If a child got $5 they might be excited to buy them self a candy bar. Or a teenager with $50 would get the latest XBox game? Maybe a college kid getting $500 would pay for their spring break to Mexico? I could go on, but in every case you see someone who is restricted by some cost which, when overcome, would make them happier or provide some momentary gratification.
So last weekend a whirlwind of events that started in India finally came to an overwhelmingly positive finale. For anyone who doubted that such a major event could be planned in such a short time without disaster, you would be surprised. But, not really, so long as you've got friends and family that you can depend upon - nothing is impossible. So for the most part it was a big success.
Well it has been a few days since I returned from India. Each trip so far has been totally different. These are just some random observations that I want to record for myself. Rains This is the first time I ever visited India during the rainy season. There is a reason they call it the "monsoon season". It was just non-stop rain. And during the brief bouts of sunlight, the heat was unbearable.
Well "quick" means a little less planned than my usual excursions, and of course, a bit shorter than the past few trips. This should be quite the interesting experience with many "firsts" for a few different people, and I hope they all manage, seeing as they're not a seasoned desi like me (jk). I will be intentionally disconnecting from the internets for the whole duration (unlike some BlackBerry toting brethren). So email replies will be a few weeks delayed.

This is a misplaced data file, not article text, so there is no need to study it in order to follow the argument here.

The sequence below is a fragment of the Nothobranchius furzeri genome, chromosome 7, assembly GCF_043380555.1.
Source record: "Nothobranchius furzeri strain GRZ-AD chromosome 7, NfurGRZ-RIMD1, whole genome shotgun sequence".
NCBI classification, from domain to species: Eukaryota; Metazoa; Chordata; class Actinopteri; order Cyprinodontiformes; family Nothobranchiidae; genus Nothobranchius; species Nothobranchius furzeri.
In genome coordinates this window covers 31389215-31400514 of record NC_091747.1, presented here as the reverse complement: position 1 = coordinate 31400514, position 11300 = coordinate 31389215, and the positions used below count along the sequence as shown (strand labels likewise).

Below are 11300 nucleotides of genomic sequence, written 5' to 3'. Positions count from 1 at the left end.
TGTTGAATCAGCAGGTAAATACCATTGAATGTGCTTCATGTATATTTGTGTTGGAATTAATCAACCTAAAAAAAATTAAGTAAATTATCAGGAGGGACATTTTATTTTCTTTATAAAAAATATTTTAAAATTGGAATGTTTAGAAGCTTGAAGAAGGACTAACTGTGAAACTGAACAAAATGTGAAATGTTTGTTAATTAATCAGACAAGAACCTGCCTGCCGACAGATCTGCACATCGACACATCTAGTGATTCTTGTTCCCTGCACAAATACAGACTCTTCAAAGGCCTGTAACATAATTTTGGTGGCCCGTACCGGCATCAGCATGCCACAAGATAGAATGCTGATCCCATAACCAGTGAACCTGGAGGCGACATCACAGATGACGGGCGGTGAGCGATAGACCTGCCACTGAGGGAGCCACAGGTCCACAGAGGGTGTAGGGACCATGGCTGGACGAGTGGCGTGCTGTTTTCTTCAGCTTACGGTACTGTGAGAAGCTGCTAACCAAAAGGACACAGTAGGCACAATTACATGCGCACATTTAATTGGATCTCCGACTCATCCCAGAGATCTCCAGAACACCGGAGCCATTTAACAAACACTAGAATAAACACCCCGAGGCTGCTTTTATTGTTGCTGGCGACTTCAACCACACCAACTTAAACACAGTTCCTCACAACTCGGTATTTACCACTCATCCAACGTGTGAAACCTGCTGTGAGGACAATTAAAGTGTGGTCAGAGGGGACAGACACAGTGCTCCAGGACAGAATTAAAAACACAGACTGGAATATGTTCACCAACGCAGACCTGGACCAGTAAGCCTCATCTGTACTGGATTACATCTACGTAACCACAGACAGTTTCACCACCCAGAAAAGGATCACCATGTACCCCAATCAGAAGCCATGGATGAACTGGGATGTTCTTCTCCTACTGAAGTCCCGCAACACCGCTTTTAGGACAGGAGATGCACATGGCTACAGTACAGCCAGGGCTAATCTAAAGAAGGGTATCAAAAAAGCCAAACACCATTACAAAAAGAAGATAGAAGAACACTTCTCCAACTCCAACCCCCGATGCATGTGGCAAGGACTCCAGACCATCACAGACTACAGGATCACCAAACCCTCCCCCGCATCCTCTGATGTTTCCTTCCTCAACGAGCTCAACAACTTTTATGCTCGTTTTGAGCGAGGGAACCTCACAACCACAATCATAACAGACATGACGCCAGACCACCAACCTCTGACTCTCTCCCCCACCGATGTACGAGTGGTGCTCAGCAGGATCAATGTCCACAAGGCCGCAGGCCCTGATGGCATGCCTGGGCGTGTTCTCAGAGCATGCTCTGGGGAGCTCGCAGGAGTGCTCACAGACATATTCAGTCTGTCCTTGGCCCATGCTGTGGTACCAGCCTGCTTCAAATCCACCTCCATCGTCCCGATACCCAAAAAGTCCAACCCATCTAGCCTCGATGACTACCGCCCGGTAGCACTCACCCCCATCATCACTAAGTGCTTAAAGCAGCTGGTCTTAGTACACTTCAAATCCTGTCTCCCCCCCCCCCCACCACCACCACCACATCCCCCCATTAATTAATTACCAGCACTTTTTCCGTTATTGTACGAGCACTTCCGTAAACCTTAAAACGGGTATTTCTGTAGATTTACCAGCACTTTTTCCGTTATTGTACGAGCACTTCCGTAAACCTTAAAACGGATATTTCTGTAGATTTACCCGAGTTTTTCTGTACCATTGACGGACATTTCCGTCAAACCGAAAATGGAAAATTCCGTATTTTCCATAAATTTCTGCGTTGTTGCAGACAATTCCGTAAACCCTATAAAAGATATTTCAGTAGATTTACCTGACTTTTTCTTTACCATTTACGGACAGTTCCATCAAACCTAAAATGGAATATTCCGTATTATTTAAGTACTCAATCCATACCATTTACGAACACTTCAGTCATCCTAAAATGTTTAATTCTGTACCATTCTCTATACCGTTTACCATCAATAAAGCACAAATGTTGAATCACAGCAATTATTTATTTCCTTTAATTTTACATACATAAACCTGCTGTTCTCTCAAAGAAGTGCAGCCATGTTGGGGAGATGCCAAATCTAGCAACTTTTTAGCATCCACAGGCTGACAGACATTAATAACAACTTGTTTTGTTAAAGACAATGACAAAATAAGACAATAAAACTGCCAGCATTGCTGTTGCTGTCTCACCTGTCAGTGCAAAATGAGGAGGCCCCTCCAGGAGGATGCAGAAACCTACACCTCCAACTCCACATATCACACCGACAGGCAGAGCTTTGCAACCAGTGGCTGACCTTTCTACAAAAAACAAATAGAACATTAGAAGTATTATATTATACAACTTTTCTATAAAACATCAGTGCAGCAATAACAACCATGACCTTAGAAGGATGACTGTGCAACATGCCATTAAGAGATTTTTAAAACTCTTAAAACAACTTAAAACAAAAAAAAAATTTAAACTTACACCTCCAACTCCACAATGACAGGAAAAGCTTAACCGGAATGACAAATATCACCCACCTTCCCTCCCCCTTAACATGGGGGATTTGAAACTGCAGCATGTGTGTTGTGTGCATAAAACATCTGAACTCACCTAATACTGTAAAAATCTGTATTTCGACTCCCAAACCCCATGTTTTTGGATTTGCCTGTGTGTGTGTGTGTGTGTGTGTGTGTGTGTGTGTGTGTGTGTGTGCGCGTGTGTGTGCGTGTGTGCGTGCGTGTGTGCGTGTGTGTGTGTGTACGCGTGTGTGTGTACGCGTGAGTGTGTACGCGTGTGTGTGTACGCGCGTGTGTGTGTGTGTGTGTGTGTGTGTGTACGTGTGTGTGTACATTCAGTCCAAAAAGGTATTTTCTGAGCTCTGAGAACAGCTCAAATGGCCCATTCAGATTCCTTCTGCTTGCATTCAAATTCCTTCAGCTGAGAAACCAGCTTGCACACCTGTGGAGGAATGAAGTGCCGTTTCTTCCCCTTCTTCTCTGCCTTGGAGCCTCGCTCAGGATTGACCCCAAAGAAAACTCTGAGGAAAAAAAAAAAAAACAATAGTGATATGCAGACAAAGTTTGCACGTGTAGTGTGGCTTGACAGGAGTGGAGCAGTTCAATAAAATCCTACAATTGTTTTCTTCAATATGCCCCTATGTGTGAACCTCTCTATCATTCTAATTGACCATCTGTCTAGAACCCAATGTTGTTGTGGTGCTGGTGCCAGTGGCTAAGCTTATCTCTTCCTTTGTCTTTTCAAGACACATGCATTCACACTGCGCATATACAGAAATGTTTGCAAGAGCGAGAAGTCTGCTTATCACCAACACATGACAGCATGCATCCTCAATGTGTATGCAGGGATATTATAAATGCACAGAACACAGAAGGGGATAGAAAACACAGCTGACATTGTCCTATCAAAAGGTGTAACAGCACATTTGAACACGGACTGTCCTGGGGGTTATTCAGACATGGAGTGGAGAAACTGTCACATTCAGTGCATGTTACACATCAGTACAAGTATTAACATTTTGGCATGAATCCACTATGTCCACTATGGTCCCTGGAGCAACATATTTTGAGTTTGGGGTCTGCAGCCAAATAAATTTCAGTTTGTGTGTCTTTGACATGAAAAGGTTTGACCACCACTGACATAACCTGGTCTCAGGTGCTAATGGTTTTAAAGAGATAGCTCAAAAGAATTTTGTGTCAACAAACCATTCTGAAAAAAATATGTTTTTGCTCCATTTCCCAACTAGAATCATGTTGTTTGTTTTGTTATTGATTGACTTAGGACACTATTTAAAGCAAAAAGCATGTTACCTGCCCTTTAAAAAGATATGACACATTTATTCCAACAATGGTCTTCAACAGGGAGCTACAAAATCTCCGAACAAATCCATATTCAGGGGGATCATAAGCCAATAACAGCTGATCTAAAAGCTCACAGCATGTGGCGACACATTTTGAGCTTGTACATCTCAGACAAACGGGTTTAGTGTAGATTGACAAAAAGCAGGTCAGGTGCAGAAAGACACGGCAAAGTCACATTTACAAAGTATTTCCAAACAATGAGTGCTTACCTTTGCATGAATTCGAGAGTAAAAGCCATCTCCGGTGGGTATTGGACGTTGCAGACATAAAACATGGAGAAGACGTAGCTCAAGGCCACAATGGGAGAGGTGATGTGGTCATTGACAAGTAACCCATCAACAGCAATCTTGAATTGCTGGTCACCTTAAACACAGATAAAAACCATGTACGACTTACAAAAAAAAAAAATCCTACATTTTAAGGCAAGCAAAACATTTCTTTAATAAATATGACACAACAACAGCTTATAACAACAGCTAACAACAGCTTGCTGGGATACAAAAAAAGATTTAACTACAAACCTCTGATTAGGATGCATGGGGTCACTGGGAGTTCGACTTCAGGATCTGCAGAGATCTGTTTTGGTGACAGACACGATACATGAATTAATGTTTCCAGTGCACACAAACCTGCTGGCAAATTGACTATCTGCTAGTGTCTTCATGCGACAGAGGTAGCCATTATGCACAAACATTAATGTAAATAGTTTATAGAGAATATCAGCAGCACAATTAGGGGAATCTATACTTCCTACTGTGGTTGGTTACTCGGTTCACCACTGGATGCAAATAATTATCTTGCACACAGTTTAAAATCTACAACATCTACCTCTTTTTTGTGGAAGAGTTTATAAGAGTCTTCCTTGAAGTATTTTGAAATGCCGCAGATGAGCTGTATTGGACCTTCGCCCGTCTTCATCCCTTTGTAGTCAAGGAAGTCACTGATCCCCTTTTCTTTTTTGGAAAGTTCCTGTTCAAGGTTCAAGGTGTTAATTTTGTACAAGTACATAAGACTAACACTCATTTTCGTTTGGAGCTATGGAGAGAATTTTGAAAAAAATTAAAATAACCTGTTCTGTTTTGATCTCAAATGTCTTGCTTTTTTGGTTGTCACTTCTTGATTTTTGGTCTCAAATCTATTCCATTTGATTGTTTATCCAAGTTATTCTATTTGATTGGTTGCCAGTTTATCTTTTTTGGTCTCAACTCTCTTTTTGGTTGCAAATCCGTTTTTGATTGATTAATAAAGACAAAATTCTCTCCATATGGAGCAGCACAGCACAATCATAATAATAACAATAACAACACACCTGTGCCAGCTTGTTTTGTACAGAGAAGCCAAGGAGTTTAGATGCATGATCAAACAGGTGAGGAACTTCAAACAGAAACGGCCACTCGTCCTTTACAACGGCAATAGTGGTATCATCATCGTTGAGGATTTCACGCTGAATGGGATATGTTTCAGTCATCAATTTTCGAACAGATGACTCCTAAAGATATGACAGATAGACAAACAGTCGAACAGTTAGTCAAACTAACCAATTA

From reading Fear of philanthropy, the following question is presented in regards to donations and charity: "how much is enough?". A good read with some interesting points. My adopted philosophy is quite simple: Give out of need, not out of abundance. What I share comes out of my pocket, so I will decide how much based on the gravity of the need. Sticking to some percentage seems far less ... considerate.